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Multiple Ulcers Closed by Multiple Flaps as a Single Procedure

  • Salah Rubayi
Chapter

Abstract

In clinical practice, it is common to evaluate a patient with multiple stage IV ulcers. Multiple ulcers are defined as clinical manifestations of more than two pressure ulcers. Patients with multiple ulcers commonly have a primary diagnosis of insensate secondary to spinal cord injury or advanced neurologic disease. The plastic surgeon with limited exposure in this field faces a challenge in the approach to repairing these ulcers, whether to close one or two ulcers at a time or all at one time. The choice depends on experience and the exposure in this field. For this reason, the author considers this subject important, and the plastic surgeon requires exposure to the concept of management of multiple ulcers in one stage. In this chapter, the discussion focuses mainly on the advantages and disadvantages of this practice based on a review of the literature and the author’s experience in this surgical practice.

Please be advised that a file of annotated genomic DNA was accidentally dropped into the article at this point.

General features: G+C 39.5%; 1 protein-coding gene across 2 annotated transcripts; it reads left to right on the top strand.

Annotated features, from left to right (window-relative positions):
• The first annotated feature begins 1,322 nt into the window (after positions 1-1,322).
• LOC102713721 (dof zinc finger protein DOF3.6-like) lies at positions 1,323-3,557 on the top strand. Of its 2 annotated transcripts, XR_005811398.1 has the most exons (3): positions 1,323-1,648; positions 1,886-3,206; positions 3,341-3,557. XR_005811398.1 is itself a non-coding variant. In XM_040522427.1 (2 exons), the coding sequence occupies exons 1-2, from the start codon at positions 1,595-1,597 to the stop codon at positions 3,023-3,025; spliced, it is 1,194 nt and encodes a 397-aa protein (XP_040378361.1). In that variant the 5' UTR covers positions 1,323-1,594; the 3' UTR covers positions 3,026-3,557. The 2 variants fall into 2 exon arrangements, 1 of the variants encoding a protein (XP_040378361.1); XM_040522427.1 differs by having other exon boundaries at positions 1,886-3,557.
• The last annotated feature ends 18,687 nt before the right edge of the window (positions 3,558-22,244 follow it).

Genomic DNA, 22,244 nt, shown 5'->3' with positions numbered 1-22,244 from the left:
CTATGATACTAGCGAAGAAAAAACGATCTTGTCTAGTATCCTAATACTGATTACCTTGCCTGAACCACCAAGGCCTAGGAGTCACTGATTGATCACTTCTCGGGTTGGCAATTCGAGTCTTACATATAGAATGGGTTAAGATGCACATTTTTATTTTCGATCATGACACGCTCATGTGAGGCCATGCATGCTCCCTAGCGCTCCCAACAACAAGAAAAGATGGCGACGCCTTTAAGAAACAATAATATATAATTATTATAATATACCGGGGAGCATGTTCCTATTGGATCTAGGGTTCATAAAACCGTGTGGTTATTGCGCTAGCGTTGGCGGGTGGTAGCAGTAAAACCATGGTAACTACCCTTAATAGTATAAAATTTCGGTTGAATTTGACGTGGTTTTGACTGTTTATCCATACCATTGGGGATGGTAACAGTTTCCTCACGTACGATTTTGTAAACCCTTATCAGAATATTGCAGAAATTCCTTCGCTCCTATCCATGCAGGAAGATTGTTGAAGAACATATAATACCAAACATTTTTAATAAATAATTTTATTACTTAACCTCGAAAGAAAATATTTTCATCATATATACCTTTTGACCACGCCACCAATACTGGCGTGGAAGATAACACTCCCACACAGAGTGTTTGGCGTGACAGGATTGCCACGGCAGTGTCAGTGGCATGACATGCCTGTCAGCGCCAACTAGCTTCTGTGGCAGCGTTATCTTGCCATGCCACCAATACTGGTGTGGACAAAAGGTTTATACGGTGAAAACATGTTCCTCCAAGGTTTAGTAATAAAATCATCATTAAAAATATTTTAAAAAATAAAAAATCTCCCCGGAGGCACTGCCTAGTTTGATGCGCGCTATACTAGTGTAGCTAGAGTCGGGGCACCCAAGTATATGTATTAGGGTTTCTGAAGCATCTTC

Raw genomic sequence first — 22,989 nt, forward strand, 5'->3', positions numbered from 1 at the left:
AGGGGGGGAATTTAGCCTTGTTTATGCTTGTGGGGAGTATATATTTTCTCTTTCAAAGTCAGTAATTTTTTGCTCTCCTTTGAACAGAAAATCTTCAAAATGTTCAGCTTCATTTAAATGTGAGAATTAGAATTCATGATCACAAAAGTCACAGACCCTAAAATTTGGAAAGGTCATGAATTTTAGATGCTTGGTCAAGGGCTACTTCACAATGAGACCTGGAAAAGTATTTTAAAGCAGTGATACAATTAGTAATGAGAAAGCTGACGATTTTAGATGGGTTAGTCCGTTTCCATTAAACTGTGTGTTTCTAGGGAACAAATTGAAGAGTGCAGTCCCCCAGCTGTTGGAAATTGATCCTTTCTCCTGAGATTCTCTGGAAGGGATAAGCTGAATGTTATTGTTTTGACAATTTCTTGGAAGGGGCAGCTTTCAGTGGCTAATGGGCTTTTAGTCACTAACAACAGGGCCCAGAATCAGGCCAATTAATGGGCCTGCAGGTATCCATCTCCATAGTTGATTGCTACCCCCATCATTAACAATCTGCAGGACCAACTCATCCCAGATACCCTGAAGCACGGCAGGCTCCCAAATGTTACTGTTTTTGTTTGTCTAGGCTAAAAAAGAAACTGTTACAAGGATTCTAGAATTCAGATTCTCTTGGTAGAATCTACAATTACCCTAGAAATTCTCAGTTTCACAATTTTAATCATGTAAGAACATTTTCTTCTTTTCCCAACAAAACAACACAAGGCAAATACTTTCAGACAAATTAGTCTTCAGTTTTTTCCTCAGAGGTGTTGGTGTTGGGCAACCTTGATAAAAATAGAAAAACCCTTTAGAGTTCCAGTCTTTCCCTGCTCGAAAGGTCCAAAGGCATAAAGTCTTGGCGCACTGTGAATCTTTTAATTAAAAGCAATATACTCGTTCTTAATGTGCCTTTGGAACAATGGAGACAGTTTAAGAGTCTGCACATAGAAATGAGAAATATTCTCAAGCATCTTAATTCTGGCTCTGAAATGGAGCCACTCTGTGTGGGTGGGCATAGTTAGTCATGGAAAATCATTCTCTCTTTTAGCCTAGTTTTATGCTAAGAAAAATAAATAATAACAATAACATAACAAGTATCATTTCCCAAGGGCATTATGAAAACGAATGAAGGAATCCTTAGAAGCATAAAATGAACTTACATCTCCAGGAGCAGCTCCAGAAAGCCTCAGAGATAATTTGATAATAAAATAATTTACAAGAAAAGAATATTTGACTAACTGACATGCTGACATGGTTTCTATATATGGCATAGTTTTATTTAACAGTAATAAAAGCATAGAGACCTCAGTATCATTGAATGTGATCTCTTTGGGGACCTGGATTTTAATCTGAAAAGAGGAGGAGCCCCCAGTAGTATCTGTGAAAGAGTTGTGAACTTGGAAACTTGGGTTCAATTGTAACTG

Keywords

Spinal Cord Injury Pressure Ulcer Plastic Surgeon Urinary Diversion Vastus Lateralis Muscle 
These keywords were added by machine and not by the authors. This process is experimental and the keywords may be updated as the learning algorithm improves.

References

  1. 1.
    Tizian C, Brenner P, Berger A (1988) The one-stage surgical treatment of multilocated pressure sores using various myocutaneous island flaps. Scand J Plast Reconstr Surg 22:83CrossRefGoogle Scholar
  2. 2.
    Lari AR, Rajacic N (1992) One-stage repair of multiple bed sores. Br J Plast Surg 45:540CrossRefPubMedGoogle Scholar
  3. 3.
    Rubayi S, Burnett CC (1999) The efficacy of single-stage surgical management of multiple pressure sores in spinal cord injured patients. Ann Plast Surg 42:533CrossRefPubMedGoogle Scholar

Copyright information

© Springer-Verlag Berlin Heidelberg 2015

Authors and Affiliations

  1. 1.Department of SurgeryRancho Los Amigos National Rehabilitation CenterDowneyUSA
  2. 2.Division of Plastic Surgery, Department of Surgery, Keck School of MedicineUniversity of Southern CaliforniaLos AngelesUSA

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